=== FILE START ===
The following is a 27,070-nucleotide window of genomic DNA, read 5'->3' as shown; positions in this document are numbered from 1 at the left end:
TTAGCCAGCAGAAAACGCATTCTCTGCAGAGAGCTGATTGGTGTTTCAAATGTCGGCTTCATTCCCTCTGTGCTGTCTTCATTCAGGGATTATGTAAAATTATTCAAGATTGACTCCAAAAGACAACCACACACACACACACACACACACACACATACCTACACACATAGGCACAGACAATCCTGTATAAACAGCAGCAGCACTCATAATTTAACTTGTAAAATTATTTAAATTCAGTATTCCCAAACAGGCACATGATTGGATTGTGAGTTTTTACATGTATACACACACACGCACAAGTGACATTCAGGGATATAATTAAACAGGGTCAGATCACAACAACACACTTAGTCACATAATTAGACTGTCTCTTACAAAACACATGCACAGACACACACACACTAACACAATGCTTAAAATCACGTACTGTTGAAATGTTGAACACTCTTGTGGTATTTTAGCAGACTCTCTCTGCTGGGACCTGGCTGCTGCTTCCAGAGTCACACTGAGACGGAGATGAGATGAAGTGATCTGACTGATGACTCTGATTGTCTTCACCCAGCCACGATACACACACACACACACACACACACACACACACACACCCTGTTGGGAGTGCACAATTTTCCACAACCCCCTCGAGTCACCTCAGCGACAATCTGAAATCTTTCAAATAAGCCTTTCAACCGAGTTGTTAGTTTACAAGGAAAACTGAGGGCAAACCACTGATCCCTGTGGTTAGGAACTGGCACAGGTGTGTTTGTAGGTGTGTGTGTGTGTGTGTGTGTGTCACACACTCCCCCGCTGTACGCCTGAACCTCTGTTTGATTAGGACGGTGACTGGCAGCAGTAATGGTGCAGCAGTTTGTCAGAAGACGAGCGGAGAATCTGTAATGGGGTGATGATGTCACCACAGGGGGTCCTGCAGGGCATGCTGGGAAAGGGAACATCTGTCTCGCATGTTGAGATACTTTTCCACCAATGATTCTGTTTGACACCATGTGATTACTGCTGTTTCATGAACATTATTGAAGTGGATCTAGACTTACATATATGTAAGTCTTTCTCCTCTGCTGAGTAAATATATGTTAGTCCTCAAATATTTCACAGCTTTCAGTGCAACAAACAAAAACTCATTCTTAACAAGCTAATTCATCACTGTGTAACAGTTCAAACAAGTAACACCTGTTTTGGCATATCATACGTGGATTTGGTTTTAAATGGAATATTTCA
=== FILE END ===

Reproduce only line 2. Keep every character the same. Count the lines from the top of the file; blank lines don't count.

TTAGCCAGCAGAAAACGCATTCTCTGCAGAGAGCTGATTGGTGTTTCAAATGTCGGCTTCATTCCCTCTGTGCTGTCTTCATTCAGGGATTATGTAAAATTATTCAAGATTGACTCCAAAAGACAACCACACACACACACACACACACACACACATACCTACACACATAGGCACAGACAATCCTGTATAAACAGCAGCAGCACTCATAATTTAACTTGTAAAATTATTTAAATTCAGTATTCCCAAACAGGCACATGATTGGATTGTGAGTTTTTACATGTATACACACACACGCACAAGTGACATTCAGGGATATAATTAAACAGGGTCAGATCACAACAACACACTTAGTCACATAATTAGACTGTCTCTTACAAAACACATGCACAGACACACACACACTAACACAATGCTTAAAATCACGTACTGTTGAAATGTTGAACACTCTTGTGGTATTTTAGCAGACTCTCTCTGCTGGGACCTGGCTGCTGCTTCCAGAGTCACACTGAGACGGAGATGAGATGAAGTGATCTGACTGATGACTCTGATTGTCTTCACCCAGCCACGATACACACACACACACACACACACACACACACACACACCCTGTTGGGAGTGCACAATTTTCCACAACCCCCTCGAGTCACCTCAGCGACAATCTGAAATCTTTCAAATAAGCCTTTCAACCGAGTTGTTAGTTTACAAGGAAAACTGAGGGCAAACCACTGATCCCTGTGGTTAGGAACTGGCACAGGTGTGTTTGTAGGTGTGTGTGTGTGTGTGTGTGTGTCACACACTCCCCCGCTGTACGCCTGAACCTCTGTTTGATTAGGACGGTGACTGGCAGCAGTAATGGTGCAGCAGTTTGTCAGAAGACGAGCGGAGAATCTGTAATGGGGTGATGATGTCACCACAGGGGGTCCTGCAGGGCATGCTGGGAAAGGGAACATCTGTCTCGCATGTTGAGATACTTTTCCACCAATGATTCTGTTTGACACCATGTGATTACTGCTGTTTCATGAACATTATTGAAGTGGATCTAGACTTACATATATGTAAGTCTTTCTCCTCTGCTGAGTAAATATATGTTAGTCCTCAAATATTTCACAGCTTTCAGTGCAACAAACAAAAACTCATTCTTAACAAGCTAATTCATCACTGTGTAACAGTTCAAACAAGTAACACCTGTTTTGGCATATCATACGTGGATTTGGTTTTAAATGGAATATTTCA